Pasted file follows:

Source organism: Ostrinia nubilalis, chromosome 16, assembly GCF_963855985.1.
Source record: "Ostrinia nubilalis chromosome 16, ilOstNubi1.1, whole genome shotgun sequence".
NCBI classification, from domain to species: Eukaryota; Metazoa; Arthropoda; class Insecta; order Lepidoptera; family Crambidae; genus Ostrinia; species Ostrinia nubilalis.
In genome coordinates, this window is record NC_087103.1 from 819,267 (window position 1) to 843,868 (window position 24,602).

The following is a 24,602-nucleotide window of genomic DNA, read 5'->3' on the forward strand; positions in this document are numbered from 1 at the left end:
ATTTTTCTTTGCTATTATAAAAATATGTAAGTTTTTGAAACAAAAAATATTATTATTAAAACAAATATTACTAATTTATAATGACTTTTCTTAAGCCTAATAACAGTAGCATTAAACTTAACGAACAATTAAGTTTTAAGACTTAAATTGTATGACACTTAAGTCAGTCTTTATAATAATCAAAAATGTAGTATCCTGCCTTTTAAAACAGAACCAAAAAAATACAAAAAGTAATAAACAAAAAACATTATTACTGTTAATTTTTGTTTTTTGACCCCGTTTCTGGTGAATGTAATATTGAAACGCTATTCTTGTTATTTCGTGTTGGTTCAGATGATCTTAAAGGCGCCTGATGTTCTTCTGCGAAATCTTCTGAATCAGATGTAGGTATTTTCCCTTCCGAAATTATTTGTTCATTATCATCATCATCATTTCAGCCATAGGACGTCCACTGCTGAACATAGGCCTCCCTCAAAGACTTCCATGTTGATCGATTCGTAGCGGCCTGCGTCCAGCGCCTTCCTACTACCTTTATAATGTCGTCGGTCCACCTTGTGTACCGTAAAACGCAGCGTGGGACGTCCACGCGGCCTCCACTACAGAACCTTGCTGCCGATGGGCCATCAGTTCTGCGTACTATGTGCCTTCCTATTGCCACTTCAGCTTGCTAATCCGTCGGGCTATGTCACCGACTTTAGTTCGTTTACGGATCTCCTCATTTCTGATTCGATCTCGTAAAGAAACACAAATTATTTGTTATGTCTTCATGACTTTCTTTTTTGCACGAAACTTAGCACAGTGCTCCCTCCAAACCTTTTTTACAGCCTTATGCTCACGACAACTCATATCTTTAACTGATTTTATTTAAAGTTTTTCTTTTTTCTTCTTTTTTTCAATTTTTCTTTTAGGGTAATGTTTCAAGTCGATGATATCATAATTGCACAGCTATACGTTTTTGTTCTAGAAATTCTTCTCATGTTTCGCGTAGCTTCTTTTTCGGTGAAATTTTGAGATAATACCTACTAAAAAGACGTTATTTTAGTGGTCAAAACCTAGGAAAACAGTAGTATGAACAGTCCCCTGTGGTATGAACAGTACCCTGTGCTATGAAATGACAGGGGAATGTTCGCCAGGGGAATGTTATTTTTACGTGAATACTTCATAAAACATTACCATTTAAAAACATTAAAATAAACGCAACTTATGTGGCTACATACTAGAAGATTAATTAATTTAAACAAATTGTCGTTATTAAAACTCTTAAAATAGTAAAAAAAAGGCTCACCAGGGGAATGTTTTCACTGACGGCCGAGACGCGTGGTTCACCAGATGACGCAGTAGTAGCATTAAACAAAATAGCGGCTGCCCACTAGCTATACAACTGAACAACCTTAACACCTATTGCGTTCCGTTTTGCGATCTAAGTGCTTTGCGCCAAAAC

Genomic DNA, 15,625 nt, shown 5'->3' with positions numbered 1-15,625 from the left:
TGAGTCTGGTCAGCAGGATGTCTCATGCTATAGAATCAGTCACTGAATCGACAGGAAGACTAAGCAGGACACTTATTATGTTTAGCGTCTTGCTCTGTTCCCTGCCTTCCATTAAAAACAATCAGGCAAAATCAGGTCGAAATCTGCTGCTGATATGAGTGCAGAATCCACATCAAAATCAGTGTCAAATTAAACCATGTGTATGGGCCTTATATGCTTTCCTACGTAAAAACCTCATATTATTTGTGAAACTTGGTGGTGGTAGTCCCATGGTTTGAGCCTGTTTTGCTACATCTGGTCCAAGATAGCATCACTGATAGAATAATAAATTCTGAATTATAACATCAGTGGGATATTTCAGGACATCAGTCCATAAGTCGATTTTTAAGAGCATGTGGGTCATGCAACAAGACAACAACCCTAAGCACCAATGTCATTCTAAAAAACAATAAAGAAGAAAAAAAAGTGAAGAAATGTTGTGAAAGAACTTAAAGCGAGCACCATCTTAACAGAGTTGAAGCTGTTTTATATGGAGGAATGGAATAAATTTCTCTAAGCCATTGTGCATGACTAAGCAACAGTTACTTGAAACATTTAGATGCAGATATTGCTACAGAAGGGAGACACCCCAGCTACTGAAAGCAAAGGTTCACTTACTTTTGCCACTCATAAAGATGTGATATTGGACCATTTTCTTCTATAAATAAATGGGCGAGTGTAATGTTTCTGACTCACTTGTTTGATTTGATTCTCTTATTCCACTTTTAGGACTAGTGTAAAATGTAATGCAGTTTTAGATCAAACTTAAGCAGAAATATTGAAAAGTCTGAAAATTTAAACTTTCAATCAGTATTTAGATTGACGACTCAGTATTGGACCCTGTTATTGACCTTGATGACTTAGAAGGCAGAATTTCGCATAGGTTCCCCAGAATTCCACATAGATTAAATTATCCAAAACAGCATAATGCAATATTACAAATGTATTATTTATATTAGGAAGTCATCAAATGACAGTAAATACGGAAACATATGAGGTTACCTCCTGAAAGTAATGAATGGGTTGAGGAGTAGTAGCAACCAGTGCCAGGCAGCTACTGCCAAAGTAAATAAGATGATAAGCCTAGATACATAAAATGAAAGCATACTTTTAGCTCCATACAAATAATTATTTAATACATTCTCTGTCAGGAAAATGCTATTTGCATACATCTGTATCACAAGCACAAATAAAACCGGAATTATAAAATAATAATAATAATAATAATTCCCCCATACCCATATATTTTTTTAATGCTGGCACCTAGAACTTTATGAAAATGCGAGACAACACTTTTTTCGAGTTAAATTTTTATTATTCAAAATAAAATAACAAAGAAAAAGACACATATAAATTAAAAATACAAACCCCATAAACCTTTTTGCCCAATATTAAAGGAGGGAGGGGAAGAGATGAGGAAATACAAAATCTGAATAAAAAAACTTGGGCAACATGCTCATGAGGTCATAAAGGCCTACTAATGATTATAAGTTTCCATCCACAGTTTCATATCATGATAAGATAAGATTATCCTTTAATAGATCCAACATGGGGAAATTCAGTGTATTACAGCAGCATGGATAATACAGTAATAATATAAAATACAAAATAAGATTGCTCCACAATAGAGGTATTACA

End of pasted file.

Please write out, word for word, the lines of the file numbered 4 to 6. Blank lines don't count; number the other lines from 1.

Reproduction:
In genome coordinates, this window is record NC_087103.1 from 819,267 (window position 1) to 843,868 (window position 24,602).

The following is a 24,602-nucleotide window of genomic DNA, read 5'->3' on the forward strand; positions in this document are numbered from 1 at the left end:
ATTTTTCTTTGCTATTATAAAAATATGTAAGTTTTTGAAACAAAAAATATTATTATTAAAACAAATATTACTAATTTATAATGACTTTTCTTAAGCCTAATAACAGTAGCATTAAACTTAACGAACAATTAAGTTTTAAGACTTAAATTGTATGACACTTAAGTCAGTCTTTATAATAATCAAAAATGTAGTATCCTGCCTTTTAAAACAGAACCAAAAAAATACAAAAAGTAATAAACAAAAAACATTATTACTGTTAATTTTTGTTTTTTGACCCCGTTTCTGGTGAATGTAATATTGAAACGCTATTCTTGTTATTTCGTGTTGGTTCAGATGATCTTAAAGGCGCCTGATGTTCTTCTGCGAAATCTTCTGAATCAGATGTAGGTATTTTCCCTTCCGAAATTATTTGTTCATTATCATCATCATCATTTCAGCCATAGGACGTCCACTGCTGAACATAGGCCTCCCTCAAAGACTTCCATGTTGATCGATTCGTAGCGGCCTGCGTCCAGCGCCTTCCTACTACCTTTATAATGTCGTCGGTCCACCTTGTGTACCGTAAAACGCAGCGTGGGACGTCCACGCGGCCTCCACTACAGAACCTTGCTGCCGATGGGCCATCAGTTCTGCGTACTATGTGCCTTCCTATTGCCACTTCAGCTTGCTAATCCGTCGGGCTATGTCACCGACTTTAGTTCGTTTACGGATCTCCTCATTTCTGATTCGATCTCGTAAAGAAACACAAATTATTTGTTATGTCTTCATGACTTTCTTTTTTGCACGAAACTTAGCACAGTGCTCCCTCCAAACCTTTTTTACAGCCTTATGCTCACGACAACTCATATCTTTAACTGATTTTATTTAAAGTTTTTCTTTTTTCTTCTTTTTTTCAATTTTTCTTTTAGGGTAATGTTTCAAGTCGATGATATCATAATTGCACAGCTATACGTTTTTGTTCTAGAAATTCTTCTCATGTTTCGCGTAGCTTCTTTTTCGGTGAAATTTTGAGATAATACCTACTAAAAAGACGTTATTTTAGTGGTCAAAACCTAGGAAAACAGTAGTATGAACAGTCCCCTGTGGTATGAACAGTACCCTGTGCTATGAAATGACAGGGGAATGTTCGCCAGGGGAATGTTATTTTTACGTGAATACTTCATAAAACATTACCATTTAAAAACATTAAAATAAACGCAACTTATGTGGCTACATACTAGAAGATTAATTAATTTAAACAAATTGTCGTTATTAAAACTCTTAAAATAGTAAAAAAAAGGCTCACCAGGGGAATGTTTTCACTGACGGCCGAGACGCGTGGTTCACCAGATGACGCAGTAGTAGCATTAAACAAAATAGCGGCTGCCCACTAGCTATACAACTGAACAACCTTAACACCTATTGCGTTCCGTTTTGCGATCTAAGTGCTTTGCGCCAAAAC